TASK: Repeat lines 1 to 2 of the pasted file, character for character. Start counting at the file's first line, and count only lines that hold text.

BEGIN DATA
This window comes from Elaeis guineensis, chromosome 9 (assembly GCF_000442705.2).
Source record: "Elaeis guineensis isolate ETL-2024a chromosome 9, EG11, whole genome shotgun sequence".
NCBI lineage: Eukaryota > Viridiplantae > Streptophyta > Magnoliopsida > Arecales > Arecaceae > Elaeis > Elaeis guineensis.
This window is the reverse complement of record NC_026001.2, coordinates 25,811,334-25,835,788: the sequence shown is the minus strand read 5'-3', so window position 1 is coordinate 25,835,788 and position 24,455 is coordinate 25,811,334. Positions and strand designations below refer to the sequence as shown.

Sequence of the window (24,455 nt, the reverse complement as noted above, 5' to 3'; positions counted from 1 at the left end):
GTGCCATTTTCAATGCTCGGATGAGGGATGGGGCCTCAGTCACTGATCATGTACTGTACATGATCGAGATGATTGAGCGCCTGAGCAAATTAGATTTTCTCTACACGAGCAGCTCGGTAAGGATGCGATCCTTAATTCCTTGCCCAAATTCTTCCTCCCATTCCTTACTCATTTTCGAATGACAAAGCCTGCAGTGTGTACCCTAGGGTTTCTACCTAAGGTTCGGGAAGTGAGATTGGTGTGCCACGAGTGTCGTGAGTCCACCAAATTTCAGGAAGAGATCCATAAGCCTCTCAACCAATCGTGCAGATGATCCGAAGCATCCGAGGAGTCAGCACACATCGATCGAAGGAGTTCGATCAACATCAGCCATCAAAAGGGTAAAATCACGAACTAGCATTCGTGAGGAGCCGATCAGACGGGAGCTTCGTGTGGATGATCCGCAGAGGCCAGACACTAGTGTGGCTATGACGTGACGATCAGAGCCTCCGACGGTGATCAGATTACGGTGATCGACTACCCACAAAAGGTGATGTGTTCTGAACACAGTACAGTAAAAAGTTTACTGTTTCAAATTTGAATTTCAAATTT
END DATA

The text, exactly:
This window comes from Elaeis guineensis, chromosome 9 (assembly GCF_000442705.2).
Source record: "Elaeis guineensis isolate ETL-2024a chromosome 9, EG11, whole genome shotgun sequence".